The cost of leveraging nature’s precious trees to help buffer the planet from global warming could amount to nearly US$400 billion by mid-century, according to an analysis published in the journal Nature Communications.
With this investment, the study estimates, global forests could capture around 6000 million tonnes of carbon dioxide (CO2) emissions each year over the next three decades – equating to around a tenth of that needed across all sectors to limit warming to 1.5 degrees Celsius.
The study confirmed the most important target is stopping deforestation in tropical forests, which would account for a third to a half of total mitigations. This includes Sub Saharan Africa, South America and Southeast Asia.
Other regions would benefit most from better forest management, replanting and harvest rotation. Reforestation could sequester up to 2600 million tonnes.
“Our findings confirm a critical role for protecting, managing and restoring forests in mitigating global climate change,” says lead author Kemen Austin from RTI International, a non-profit research organisation in the US.
“Avoided tropical deforestation is one of the most important levers for achieving these targets,” she adds. “Mitigation from improved forest management is another important tool, especially in the temperate and boreal regions.”
The analysis also revealed that the costs accelerate quickly. While it would take just $2 billion to reduce CO2 emissions by 600 million tonnes, this would escalate to $393 billion for 6000 million tonnes (six gigatonnes) by 2055.
“We find that mitigation in the forest sector will not be consistently low-cost, as has been assumed across previous research efforts,” Austin explains. “As we mitigate more and more, will have to pay higher and higher costs to achieve each additional unit of mitigation.”
The importance of forests is not trivial. Added to their carbon sequestration potential, Austin notes other values include protection of biodiversity resources, ecosystem services and livelihoods.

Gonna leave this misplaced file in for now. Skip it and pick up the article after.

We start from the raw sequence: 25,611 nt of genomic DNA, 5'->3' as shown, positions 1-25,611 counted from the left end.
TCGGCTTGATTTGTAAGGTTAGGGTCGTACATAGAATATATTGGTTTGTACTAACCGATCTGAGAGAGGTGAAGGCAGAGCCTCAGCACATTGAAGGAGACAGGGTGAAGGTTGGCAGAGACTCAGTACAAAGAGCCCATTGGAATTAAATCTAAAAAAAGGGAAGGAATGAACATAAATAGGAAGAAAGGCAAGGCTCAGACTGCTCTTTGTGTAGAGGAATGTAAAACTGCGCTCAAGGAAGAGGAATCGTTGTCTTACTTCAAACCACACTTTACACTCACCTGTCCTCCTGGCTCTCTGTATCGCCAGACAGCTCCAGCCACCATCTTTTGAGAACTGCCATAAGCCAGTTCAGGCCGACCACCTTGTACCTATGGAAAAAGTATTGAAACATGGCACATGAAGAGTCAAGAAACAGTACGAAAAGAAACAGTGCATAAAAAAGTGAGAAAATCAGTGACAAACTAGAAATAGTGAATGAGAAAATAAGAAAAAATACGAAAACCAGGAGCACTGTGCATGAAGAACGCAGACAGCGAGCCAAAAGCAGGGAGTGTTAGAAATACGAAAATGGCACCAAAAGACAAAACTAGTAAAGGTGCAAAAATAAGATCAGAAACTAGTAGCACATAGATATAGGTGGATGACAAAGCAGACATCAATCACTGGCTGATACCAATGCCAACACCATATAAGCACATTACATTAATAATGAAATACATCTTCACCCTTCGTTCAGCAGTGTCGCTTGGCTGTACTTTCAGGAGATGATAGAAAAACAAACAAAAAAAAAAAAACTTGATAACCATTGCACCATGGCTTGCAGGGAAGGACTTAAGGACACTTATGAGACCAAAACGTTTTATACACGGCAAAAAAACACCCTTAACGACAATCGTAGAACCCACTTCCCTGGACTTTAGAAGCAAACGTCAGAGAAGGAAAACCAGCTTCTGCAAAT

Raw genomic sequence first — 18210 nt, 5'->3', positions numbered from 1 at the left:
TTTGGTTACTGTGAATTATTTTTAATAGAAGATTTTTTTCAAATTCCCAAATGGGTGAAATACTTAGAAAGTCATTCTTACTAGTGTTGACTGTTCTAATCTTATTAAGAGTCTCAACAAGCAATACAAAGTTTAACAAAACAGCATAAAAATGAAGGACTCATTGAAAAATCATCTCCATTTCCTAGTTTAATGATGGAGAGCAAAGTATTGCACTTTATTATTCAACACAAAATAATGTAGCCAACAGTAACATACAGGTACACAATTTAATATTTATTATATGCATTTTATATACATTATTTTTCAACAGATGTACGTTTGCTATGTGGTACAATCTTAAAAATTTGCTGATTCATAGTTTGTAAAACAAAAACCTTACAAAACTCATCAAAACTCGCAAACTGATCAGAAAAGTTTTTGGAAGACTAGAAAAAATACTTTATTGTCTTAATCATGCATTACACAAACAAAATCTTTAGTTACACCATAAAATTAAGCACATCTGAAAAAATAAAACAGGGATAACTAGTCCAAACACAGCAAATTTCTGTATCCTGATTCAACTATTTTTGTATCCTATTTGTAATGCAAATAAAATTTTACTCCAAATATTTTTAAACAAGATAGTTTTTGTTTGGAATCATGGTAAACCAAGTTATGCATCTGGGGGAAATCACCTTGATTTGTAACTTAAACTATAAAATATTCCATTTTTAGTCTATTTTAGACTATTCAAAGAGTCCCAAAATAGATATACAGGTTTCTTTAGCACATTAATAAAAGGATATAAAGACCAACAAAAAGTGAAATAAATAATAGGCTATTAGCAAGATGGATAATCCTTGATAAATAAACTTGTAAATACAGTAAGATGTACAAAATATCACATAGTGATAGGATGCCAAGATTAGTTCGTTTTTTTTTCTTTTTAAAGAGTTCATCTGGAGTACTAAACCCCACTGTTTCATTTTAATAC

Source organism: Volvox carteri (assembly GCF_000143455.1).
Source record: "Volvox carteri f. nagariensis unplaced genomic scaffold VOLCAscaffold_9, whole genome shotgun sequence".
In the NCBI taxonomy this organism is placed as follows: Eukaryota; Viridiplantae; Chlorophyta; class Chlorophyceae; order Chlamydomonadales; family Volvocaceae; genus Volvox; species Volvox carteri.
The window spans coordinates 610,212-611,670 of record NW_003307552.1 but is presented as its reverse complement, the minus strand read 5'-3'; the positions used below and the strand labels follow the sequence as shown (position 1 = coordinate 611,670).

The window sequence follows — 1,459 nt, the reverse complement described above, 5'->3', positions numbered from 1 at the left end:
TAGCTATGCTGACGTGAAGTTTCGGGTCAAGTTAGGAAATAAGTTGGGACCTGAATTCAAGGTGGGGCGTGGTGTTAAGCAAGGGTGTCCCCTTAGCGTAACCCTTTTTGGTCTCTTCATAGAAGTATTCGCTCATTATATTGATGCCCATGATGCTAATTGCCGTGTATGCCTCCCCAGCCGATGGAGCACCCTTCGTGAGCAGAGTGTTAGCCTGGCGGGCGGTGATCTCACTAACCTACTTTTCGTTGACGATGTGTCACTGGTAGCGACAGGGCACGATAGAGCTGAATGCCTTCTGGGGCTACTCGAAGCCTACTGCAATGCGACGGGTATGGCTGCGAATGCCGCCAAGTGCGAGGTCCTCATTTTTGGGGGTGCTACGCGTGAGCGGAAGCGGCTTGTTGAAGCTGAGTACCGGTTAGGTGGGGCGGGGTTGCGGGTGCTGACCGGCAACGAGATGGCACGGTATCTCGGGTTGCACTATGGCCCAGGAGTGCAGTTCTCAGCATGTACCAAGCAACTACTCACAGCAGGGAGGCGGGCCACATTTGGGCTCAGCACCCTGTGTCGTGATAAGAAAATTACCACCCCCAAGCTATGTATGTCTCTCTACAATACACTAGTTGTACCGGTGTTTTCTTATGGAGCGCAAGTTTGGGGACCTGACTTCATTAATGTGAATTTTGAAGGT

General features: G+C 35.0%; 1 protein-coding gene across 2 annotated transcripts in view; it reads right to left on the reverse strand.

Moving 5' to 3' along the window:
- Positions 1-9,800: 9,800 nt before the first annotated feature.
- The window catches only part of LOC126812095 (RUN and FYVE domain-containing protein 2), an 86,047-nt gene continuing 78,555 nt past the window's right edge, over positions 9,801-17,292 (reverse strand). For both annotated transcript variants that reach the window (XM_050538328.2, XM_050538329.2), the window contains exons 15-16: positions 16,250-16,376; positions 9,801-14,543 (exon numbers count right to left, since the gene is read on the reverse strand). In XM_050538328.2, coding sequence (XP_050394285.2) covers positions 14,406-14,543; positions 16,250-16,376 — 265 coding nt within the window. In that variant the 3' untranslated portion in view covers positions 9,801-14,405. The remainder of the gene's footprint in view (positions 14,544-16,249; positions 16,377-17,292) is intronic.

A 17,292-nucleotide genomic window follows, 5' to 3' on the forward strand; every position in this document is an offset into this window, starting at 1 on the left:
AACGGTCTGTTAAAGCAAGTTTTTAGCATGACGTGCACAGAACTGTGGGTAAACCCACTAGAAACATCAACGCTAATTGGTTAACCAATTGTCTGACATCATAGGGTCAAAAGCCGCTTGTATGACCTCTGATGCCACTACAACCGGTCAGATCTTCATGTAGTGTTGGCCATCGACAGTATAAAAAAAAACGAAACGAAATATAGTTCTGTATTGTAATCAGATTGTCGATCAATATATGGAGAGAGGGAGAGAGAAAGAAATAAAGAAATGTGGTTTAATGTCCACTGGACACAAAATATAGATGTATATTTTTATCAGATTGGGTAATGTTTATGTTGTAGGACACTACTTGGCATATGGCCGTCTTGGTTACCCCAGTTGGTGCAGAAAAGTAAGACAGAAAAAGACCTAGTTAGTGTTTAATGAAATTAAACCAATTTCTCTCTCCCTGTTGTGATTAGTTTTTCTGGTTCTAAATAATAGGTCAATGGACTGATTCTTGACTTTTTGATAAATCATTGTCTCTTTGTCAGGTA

Her team calculated the global costs of reducing greenhouse gas emissions across 16 regions by protecting, managing, restoring and planting forests using the Global Timber Model – a dynamic economic model representing the world’s forestry sector.
They used it to predict future forest land area, management, trade and greenhouse gas fluxes, factoring in carbon pricing. According to Austin, the model improves on previous studies, which had lower estimates, by capturing leakage – how activities in one region influence markets and activities in others.
“For example, if delayed harvests in one area increase the cost of timber, harvests might proceed more rapidly in another region,” she says, “resulting in smaller total quantity of avoided greenhouse gas emissions than if we measured the impact of the initial harvest delay alone.”
But little has been done to estimate the global costs of achieving this. The authors hope the analysis will help prioritise resources and inform more efficient policies to reduce emissions. To achieve the 1.5-degree-Celsius target, they calculate that carbon prices would need to reach $281 per tonne of CO2 in 2055.
The study assumes this global carbon price can be implemented consistently across all nations and doesn’t factor in related costs.
“We do not consider transaction costs of pricing carbon,” says Austin, “which include costs of setting up institutional frameworks for financing, consultation and participation, and the costs of systems for monitoring reporting and verification, which could be substantial.”
Still, it seems trifling compared to the hundreds of trillions of dollars unchecked warming could mount to.
Austin and co-authors also note that, among other things, future research should factor in “potential impacts of climate change on forest growth and productivity”.
Indeed, studies reveal trees’ capacity to store carbon is not finite, suggesting that protecting forests, while vital, should not replace strategies to reduce emissions.